Chapter Three The Village of Norhill
The elves of Onsira liked to build their villages in a circular pattern. At the center was the well from which everyone was welcome to draw their water, and the elders’ hut was slightly north of that. It was a wide and long building, with plenty of space inside for gatherings and discussions. On either side of that were the storehouses, where the village’s shared food and other goods were stored. In a circle around all of that were the myriad of houses that sheltered the elvan families. They had been built of wooden planks, the roofs thatched straw that was woven together tightly enough to keep out the rain during most showers. Beyond the dwelling were the workshops, where some of the men practiced forging metal or working clay. On the western edge of the village were fields where the farmers grew as much as they could so that the women would not have to go too far out together, a tall barn nearby to keep the k’hets warm and dry when they were not helping with the plow.
Shiir’s home was about midway between the elders and workshops, with the other houses spaced far enough away that his mother could plant a garden just outside the back door. Most families kept a garden, those who did not hunt or farm or practice some kind of trade would help one another tend to them in between looking after the small children. All in all, they lived a very egalitarian way of life; everyone had a role to play, and nobody was particularly more important than anyone else. The elves respected what their fellow villagers did, knowing that their way of life was only possible if they cooperated in the best of spirits. Nobody could do everything, so everybody did something to contribute to the greater good.
Shiir loved living in the village of Norhill, even though life was sometimes hard, the winters especially, because of the feeling he got from his follow villagers. All of them knew him, and he had helped each of them at some point in his life, knowing that they had looked after him at some point when he was still very small. He had his older brother and sister, a younger brother, and even a new little sister, but he truly felt that all of the youths of his village were his siblings. Any mother would look after a child that was not her own for the day so that the village work could get done, and after generations of this way of life, there was a profound sense of love for one another that Shiir would not have given up for anything.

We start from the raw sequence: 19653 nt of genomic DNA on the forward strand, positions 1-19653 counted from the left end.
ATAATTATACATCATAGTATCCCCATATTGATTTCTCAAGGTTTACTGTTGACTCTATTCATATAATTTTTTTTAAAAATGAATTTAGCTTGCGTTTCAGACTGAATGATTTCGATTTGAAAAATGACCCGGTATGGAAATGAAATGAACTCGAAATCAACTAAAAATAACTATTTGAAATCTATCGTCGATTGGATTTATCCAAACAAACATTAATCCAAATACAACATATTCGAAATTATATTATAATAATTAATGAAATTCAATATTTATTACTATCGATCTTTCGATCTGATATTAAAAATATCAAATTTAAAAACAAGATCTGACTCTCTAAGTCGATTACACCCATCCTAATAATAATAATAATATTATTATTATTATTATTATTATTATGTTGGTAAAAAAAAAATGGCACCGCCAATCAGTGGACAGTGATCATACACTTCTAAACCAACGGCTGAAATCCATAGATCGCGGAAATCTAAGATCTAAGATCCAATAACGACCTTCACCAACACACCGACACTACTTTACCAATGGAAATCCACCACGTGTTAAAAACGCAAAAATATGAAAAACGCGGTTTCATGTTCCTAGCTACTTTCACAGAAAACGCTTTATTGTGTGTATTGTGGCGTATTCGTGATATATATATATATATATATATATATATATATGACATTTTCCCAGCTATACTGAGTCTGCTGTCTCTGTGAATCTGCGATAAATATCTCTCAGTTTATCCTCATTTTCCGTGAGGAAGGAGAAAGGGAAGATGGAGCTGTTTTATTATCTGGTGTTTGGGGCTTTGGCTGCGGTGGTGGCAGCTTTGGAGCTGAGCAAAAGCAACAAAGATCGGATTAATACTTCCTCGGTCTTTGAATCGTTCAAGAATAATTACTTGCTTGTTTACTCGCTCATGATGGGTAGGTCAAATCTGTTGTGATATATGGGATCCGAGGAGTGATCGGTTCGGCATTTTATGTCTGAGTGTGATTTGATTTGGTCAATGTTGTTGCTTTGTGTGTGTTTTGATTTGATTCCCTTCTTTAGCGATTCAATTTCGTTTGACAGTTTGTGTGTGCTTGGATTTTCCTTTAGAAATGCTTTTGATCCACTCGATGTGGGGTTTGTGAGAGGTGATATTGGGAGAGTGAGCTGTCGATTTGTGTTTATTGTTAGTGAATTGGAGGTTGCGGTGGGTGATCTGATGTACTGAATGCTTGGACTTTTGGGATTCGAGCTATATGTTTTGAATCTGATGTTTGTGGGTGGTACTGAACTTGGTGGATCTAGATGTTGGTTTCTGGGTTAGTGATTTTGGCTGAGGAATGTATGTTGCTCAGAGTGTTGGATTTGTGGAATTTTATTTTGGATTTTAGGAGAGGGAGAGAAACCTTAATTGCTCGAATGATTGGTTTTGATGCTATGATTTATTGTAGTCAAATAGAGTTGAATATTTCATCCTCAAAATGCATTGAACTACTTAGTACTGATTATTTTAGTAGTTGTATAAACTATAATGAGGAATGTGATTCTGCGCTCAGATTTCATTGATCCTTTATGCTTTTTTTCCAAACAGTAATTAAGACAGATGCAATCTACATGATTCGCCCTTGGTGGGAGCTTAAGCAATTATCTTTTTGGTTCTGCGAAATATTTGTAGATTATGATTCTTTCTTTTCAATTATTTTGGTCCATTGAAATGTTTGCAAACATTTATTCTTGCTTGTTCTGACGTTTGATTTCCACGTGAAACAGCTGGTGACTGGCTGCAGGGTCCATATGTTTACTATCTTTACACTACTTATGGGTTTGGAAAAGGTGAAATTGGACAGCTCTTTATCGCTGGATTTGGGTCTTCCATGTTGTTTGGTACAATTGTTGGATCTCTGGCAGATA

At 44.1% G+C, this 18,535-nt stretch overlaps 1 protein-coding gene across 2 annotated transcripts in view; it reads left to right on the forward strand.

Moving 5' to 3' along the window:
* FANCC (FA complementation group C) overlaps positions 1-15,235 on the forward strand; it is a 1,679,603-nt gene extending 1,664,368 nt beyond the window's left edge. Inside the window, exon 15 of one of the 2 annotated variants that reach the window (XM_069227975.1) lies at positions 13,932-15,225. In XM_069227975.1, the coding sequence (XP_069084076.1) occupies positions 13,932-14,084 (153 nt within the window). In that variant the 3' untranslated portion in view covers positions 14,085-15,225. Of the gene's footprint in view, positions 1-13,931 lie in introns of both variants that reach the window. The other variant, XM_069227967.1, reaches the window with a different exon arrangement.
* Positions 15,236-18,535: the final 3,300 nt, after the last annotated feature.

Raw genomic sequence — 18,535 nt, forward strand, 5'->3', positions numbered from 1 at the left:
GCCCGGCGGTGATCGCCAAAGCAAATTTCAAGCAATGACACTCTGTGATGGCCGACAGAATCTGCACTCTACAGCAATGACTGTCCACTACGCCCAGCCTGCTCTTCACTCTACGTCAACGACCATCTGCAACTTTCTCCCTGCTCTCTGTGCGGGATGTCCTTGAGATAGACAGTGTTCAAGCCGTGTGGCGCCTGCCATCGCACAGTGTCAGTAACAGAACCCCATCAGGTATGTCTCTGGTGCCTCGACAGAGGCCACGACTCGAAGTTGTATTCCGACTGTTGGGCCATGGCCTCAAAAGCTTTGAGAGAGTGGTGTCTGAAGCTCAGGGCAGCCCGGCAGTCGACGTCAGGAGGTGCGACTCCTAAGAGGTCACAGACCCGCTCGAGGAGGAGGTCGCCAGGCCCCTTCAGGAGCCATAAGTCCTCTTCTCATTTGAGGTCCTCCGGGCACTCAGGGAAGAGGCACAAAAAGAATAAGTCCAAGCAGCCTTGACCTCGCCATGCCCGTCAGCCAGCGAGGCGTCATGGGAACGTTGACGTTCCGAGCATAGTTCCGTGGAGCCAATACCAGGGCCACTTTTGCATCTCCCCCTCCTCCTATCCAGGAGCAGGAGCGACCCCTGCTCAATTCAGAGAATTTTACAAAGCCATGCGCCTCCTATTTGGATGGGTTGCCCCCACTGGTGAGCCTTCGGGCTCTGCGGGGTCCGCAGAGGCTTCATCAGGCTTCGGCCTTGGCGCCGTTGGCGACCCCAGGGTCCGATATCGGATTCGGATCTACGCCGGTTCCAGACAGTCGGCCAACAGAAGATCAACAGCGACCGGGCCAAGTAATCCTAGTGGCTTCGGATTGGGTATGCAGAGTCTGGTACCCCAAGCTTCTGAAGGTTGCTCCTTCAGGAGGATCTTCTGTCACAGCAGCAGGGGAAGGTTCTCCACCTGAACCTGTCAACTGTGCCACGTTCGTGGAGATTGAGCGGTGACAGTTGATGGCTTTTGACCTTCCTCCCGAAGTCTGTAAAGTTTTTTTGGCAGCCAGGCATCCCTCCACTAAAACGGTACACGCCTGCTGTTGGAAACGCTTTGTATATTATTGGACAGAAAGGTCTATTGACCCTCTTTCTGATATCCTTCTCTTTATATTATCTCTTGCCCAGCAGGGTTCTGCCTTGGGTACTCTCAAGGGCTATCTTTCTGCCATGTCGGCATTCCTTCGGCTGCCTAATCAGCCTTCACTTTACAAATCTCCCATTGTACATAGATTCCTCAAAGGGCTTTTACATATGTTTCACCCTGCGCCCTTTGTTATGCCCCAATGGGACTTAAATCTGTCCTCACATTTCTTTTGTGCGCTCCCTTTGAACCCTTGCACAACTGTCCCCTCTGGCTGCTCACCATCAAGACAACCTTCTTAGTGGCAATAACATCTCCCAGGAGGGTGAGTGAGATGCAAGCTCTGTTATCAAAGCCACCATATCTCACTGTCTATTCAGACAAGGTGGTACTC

Like most of the houses, Shiir and Theron lived in a single story, with only a couple of inner walls to section off the areas inside. There was a main living area, where his baby sister crawled and played with her toys, and an are near the back door for storing food. All of the cooking had to be done outdoors to keep from catching the house on fire, so the food had to be near the door in order for it to be easy to carry outside. The sleeping area was the most sectioned off, but there as no inner door. The family slept curled up in whatever part of the room they felt most comfortable, the youths sharing mats of straw and the blankets. It was becoming somewhat crowded, with Shiir’s parents and the four children all in there at night, but Theron and their older sister were not long off from choosing their own mates and taking their own homes.
By the time Theron and Shiir returned to Norhill that day, the other hunters had already brought back their catch, and a whole mass of villagers had gone off to help them prepare the meat. The brothers found their mother sitting beside the garden, each of them nursing their baby as a large pot simmered over the glowing coals of the fire pit. They hugged both the women, and Shiir kissed his mother’s cheek with a wide smile.
“My sons, I am relieved to see you!” their mother cried as though she had been worried for hours. “When you did not come back from the hunt with everyone else, I though that something terrible had happened to you.”
“We are all right, mother,” Theron said calmly as he stirred the beans that were cooking in the pot, partly because he was always willing to help, and partly because he was ravenous and curious as to what dinner would be.
“What happened to you?” the motherly neighbor wanted to know.
Shiir was not ready to tell them about the goddess just yet, and he hesitated as he tried to search his mind for a way to explain their delay.